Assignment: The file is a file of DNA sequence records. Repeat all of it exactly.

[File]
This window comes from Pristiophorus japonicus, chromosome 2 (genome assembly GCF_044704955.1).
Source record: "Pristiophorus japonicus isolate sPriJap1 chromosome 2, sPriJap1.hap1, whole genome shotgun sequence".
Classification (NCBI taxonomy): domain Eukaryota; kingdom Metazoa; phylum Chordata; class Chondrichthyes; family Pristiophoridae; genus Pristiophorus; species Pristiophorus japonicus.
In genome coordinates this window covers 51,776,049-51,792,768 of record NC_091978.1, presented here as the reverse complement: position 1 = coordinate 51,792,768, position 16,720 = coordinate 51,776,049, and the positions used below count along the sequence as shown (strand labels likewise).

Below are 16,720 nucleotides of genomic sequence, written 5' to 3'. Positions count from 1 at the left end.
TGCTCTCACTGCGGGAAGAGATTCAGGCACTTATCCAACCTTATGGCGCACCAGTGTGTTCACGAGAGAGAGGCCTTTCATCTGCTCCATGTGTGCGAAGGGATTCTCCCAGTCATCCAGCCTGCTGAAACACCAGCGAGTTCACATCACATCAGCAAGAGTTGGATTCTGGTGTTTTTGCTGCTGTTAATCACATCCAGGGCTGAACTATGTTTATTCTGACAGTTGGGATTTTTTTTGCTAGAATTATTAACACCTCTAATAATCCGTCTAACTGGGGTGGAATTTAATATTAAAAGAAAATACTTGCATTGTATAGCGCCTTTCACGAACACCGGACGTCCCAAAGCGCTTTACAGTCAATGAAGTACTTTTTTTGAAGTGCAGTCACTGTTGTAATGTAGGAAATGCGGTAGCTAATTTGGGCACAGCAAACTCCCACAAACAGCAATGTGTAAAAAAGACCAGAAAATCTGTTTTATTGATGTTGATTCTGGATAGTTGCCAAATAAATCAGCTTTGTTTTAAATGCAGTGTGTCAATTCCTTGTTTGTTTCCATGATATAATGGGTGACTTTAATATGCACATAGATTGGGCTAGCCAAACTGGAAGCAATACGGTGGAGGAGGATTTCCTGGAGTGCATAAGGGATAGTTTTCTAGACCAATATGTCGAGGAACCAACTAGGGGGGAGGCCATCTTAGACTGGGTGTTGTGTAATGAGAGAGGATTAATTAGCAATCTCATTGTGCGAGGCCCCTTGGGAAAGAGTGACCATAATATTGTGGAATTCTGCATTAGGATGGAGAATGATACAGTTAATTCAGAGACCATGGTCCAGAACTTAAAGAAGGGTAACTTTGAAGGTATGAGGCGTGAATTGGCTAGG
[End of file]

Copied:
This window comes from Pristiophorus japonicus, chromosome 2 (genome assembly GCF_044704955.1).
Source record: "Pristiophorus japonicus isolate sPriJap1 chromosome 2, sPriJap1.hap1, whole genome shotgun sequence".
Classification (NCBI taxonomy): domain Eukaryota; kingdom Metazoa; phylum Chordata; class Chondrichthyes; family Pristiophoridae; genus Pristiophorus; species Pristiophorus japonicus.
In genome coordinates this window covers 51,776,049-51,792,768 of record NC_091978.1, presented here as the reverse complement: position 1 = coordinate 51,792,768, position 16,720 = coordinate 51,776,049, and the positions used below count along the sequence as shown (strand labels likewise).

Below are 16,720 nucleotides of genomic sequence, written 5' to 3'. Positions count from 1 at the left end.
TGCTCTCACTGCGGGAAGAGATTCAGGCACTTATCCAACCTTATGGCGCACCAGTGTGTTCACGAGAGAGAGGCCTTTCATCTGCTCCATGTGTGCGAAGGGATTCTCCCAGTCATCCAGCCTGCTGAAACACCAGCGAGTTCACATCACATCAGCAAGAGTTGGATTCTGGTGTTTTTGCTGCTGTTAATCACATCCAGGGCTGAACTATGTTTATTCTGACAGTTGGGATTTTTTTTGCTAGAATTATTAACACCTCTAATAATCCGTCTAACTGGGGTGGAATTTAATATTAAAAGAAAATACTTGCATTGTATAGCGCCTTTCACGAACACCGGACGTCCCAAAGCGCTTTACAGTCAATGAAGTACTTTTTTTGAAGTGCAGTCACTGTTGTAATGTAGGAAATGCGGTAGCTAATTTGGGCACAGCAAACTCCCACAAACAGCAATGTGTAAAAAAGACCAGAAAATCTGTTTTATTGATGTTGATTCTGGATAGTTGCCAAATAAATCAGCTTTGTTTTAAATGCAGTGTGTCAATTCCTTGTTTGTTTCCATGATATAATGGGTGACTTTAATATGCACATAGATTGGGCTAGCCAAACTGGAAGCAATACGGTGGAGGAGGATTTCCTGGAGTGCATAAGGGATAGTTTTCTAGACCAATATGTCGAGGAACCAACTAGGGGGGAGGCCATCTTAGACTGGGTGTTGTGTAATGAGAGAGGATTAATTAGCAATCTCATTGTGCGAGGCCCCTTGGGAAAGAGTGACCATAATATTGTGGAATTCTGCATTAGGATGGAGAATGATACAGTTAATTCAGAGACCATGGTCCAGAACTTAAAGAAGGGTAACTTTGAAGGTATGAGGCGTGAATTGGCTAGG